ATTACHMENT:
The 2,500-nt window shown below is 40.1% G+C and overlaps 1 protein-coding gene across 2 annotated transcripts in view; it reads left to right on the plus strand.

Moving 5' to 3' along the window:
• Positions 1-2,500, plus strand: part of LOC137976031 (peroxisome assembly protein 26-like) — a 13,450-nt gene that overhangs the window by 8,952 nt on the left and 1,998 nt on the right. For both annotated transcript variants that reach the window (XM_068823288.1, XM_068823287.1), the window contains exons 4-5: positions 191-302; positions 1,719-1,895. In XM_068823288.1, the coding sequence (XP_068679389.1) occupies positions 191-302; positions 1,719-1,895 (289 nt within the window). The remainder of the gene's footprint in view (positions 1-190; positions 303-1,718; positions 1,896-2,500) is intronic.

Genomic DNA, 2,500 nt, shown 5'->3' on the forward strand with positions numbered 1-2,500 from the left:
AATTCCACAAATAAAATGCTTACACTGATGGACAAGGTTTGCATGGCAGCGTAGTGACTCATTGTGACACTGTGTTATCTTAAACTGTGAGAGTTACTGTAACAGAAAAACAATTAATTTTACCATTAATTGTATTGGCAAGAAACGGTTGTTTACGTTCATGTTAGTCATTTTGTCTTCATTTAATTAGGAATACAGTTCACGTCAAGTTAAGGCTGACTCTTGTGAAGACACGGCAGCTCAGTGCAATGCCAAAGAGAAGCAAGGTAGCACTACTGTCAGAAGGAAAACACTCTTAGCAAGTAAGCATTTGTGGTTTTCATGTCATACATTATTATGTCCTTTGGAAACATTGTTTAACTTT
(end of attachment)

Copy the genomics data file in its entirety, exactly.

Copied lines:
The 2,500-nt window shown below is 40.1% G+C and overlaps 1 protein-coding gene across 2 annotated transcripts in view; it reads left to right on the plus strand.

Moving 5' to 3' along the window:
• Positions 1-2,500, plus strand: part of LOC137976031 (peroxisome assembly protein 26-like) — a 13,450-nt gene that overhangs the window by 8,952 nt on the left and 1,998 nt on the right. For both annotated transcript variants that reach the window (XM_068823288.1, XM_068823287.1), the window contains exons 4-5: positions 191-302; positions 1,719-1,895. In XM_068823288.1, the coding sequence (XP_068679389.1) occupies positions 191-302; positions 1,719-1,895 (289 nt within the window). The remainder of the gene's footprint in view (positions 1-190; positions 303-1,718; positions 1,896-2,500) is intronic.

Genomic DNA, 2,500 nt, shown 5'->3' on the forward strand with positions numbered 1-2,500 from the left:
AATTCCACAAATAAAATGCTTACACTGATGGACAAGGTTTGCATGGCAGCGTAGTGACTCATTGTGACACTGTGTTATCTTAAACTGTGAGAGTTACTGTAACAGAAAAACAATTAATTTTACCATTAATTGTATTGGCAAGAAACGGTTGTTTACGTTCATGTTAGTCATTTTGTCTTCATTTAATTAGGAATACAGTTCACGTCAAGTTAAGGCTGACTCTTGTGAAGACACGGCAGCTCAGTGCAATGCCAAAGAGAAGCAAGGTAGCACTACTGTCAGAAGGAAAACACTCTTAGCAAGTAAGCATTTGTGGTTTTCATGTCATACATTATTATGTCCTTTGGAAACATTGTTTAACTTT